Archaeology Odyssey 3:2, March/April 2000

Ancient Life: Just Swill!

Toasting the pharaohs

Archaeology Odyssey

Looking for a new brand of imported beer? How about some robust Egyptian ale, vintage 2100 B.C.?

This 21-inch-wide model of a brewery was found in a 4,000-year-old tomb in Asyut, Egypt, 200 miles south of Cairo. It shows six ancient Egyptians involved in different phases of beer making. The two women at far right grind grain on a stone; the grain is then either roasted or baked into loaves by the woman kneeling beside a tall, conical oven in front of the grinders. The two men at left bring supplies of fresh water, while the man at center strains the grain-and-water mash through a papyrus sieve. The large stoppered jar at far left probably contains the brewery’s final product: fermenting beer.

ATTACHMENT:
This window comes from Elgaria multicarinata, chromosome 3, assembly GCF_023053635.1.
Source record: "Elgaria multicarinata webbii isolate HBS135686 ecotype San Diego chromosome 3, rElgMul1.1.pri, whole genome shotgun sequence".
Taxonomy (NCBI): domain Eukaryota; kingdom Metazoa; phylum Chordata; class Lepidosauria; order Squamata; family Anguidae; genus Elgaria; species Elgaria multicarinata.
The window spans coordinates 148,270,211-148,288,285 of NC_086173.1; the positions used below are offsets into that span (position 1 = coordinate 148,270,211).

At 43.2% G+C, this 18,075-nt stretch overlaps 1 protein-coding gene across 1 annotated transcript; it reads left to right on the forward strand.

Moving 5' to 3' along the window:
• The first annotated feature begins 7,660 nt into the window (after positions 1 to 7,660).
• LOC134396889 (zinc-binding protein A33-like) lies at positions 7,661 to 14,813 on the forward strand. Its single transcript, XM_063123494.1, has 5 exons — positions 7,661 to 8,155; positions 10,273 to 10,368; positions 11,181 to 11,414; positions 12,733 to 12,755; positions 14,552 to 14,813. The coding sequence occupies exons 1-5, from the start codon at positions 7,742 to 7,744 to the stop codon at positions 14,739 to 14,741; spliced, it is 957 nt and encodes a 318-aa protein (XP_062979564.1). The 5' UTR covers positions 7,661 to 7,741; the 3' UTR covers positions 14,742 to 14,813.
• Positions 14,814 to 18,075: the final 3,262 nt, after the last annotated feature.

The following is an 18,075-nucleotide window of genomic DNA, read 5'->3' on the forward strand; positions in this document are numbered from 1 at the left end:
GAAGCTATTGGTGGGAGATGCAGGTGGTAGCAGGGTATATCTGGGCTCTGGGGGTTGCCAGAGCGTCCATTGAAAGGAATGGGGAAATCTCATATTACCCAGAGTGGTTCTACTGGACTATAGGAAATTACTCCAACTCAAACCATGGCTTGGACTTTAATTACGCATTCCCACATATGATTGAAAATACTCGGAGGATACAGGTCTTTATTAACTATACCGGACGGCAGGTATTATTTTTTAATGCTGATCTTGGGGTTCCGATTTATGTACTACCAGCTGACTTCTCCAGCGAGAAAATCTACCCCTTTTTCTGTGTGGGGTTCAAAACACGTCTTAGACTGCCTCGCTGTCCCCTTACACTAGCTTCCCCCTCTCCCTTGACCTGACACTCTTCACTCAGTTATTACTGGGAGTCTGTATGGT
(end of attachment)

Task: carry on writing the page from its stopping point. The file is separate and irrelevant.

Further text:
A thick, hearty drink made of fermented wheat or barley, beer was a nutritious complement to the ancient Egyptian diet. No one is sure exactly how the Egyptians made beer, however. Many scholars believe they mixed bread crumbs with water and then allowed the mixture to age—and ferment. Others, like Cambridge University archaeologist Delwen Samuel, contend that the brewing process was more complex. Samuel’s 1996 studies of beer residue from the New Kingdom (1570–1070 B.C.) suggest that the Egyptians brewed their swill from a thick mash of malted grain (sprouted and then roasted) and unmalted grain (unsprouted), not unlike the method used by brewers today.

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